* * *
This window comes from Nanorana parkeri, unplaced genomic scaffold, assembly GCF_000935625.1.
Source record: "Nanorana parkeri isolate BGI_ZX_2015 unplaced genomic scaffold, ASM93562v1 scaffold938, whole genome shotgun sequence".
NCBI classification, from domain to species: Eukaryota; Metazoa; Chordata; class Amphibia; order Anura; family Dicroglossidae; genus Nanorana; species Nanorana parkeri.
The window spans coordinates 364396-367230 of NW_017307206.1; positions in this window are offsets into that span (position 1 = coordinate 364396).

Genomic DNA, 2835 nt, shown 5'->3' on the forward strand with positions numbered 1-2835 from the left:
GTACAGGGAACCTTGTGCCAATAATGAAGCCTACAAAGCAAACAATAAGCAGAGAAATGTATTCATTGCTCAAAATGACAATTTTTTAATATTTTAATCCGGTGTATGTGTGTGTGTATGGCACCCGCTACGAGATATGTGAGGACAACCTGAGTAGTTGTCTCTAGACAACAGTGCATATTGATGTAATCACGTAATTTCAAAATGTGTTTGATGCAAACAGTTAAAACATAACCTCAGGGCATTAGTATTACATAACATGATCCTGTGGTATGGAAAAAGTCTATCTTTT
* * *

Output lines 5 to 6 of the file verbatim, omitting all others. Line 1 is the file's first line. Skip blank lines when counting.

Genomic DNA, 2835 nt, shown 5'->3' on the forward strand with positions numbered 1-2835 from the left:
GTACAGGGAACCTTGTGCCAATAATGAAGCCTACAAAGCAAACAATAAGCAGAGAAATGTATTCATTGCTCAAAATGACAATTTTTTAATATTTTAATCCGGTGTATGTGTGTGTGTATGGCACCCGCTACGAGATATGTGAGGACAACCTGAGTAGTTGTCTCTAGACAACAGTGCATATTGATGTAATCACGTAATTTCAAAATGTGTTTGATGCAAACAGTTAAAACATAACCTCAGGGCATTAGTATTACATAACATGATCCTGTGGTATGGAAAAAGTCTATCTTTT